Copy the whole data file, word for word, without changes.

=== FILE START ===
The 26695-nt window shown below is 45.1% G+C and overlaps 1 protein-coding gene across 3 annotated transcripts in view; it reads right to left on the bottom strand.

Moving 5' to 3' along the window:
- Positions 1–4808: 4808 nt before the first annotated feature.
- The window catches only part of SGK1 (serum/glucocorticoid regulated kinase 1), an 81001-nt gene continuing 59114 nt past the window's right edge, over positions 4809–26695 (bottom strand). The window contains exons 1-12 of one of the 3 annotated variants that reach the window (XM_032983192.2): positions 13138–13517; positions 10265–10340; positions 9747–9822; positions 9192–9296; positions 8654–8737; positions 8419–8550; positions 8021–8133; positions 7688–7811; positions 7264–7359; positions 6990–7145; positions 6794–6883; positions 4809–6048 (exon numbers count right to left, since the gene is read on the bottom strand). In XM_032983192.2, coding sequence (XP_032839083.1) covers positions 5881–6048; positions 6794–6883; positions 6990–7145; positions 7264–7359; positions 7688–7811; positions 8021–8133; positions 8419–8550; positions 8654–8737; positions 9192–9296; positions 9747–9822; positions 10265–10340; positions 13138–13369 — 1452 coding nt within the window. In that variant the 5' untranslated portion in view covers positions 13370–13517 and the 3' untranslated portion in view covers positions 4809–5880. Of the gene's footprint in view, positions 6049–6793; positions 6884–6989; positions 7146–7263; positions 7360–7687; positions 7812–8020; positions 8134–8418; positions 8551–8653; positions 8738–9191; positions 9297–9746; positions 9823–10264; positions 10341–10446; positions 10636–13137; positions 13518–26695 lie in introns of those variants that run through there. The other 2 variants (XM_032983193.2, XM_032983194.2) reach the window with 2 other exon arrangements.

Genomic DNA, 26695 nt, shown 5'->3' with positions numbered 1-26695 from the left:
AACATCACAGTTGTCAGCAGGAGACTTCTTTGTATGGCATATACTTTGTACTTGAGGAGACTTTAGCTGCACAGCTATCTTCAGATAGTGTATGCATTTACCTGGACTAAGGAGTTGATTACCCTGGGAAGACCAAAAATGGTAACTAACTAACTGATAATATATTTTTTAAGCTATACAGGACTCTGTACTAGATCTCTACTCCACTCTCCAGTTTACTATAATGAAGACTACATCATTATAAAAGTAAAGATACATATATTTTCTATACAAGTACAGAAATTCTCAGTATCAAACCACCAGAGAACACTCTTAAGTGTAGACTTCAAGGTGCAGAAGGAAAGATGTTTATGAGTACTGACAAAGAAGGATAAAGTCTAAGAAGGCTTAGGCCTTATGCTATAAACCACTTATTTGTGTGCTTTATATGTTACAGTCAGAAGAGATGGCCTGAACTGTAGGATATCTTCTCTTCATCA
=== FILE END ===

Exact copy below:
The 26695-nt window shown below is 45.1% G+C and overlaps 1 protein-coding gene across 3 annotated transcripts in view; it reads right to left on the bottom strand.

Moving 5' to 3' along the window:
- Positions 1–4808: 4808 nt before the first annotated feature.
- The window catches only part of SGK1 (serum/glucocorticoid regulated kinase 1), an 81001-nt gene continuing 59114 nt past the window's right edge, over positions 4809–26695 (bottom strand). The window contains exons 1-12 of one of the 3 annotated variants that reach the window (XM_032983192.2): positions 13138–13517; positions 10265–10340; positions 9747–9822; positions 9192–9296; positions 8654–8737; positions 8419–8550; positions 8021–8133; positions 7688–7811; positions 7264–7359; positions 6990–7145; positions 6794–6883; positions 4809–6048 (exon numbers count right to left, since the gene is read on the bottom strand). In XM_032983192.2, coding sequence (XP_032839083.1) covers positions 5881–6048; positions 6794–6883; positions 6990–7145; positions 7264–7359; positions 7688–7811; positions 8021–8133; positions 8419–8550; positions 8654–8737; positions 9192–9296; positions 9747–9822; positions 10265–10340; positions 13138–13369 — 1452 coding nt within the window. In that variant the 5' untranslated portion in view covers positions 13370–13517 and the 3' untranslated portion in view covers positions 4809–5880. Of the gene's footprint in view, positions 6049–6793; positions 6884–6989; positions 7146–7263; positions 7360–7687; positions 7812–8020; positions 8134–8418; positions 8551–8653; positions 8738–9191; positions 9297–9746; positions 9823–10264; positions 10341–10446; positions 10636–13137; positions 13518–26695 lie in introns of those variants that run through there. The other 2 variants (XM_032983193.2, XM_032983194.2) reach the window with 2 other exon arrangements.

Genomic DNA, 26695 nt, shown 5'->3' with positions numbered 1-26695 from the left:
AACATCACAGTTGTCAGCAGGAGACTTCTTTGTATGGCATATACTTTGTACTTGAGGAGACTTTAGCTGCACAGCTATCTTCAGATAGTGTATGCATTTACCTGGACTAAGGAGTTGATTACCCTGGGAAGACCAAAAATGGTAACTAACTAACTGATAATATATTTTTTAAGCTATACAGGACTCTGTACTAGATCTCTACTCCACTCTCCAGTTTACTATAATGAAGACTACATCATTATAAAAGTAAAGATACATATATTTTCTATACAAGTACAGAAATTCTCAGTATCAAACCACCAGAGAACACTCTTAAGTGTAGACTTCAAGGTGCAGAAGGAAAGATGTTTATGAGTACTGACAAAGAAGGATAAAGTCTAAGAAGGCTTAGGCCTTATGCTATAAACCACTTATTTGTGTGCTTTATATGTTACAGTCAGAAGAGATGGCCTGAACTGTAGGATATCTTCTCTTCATCA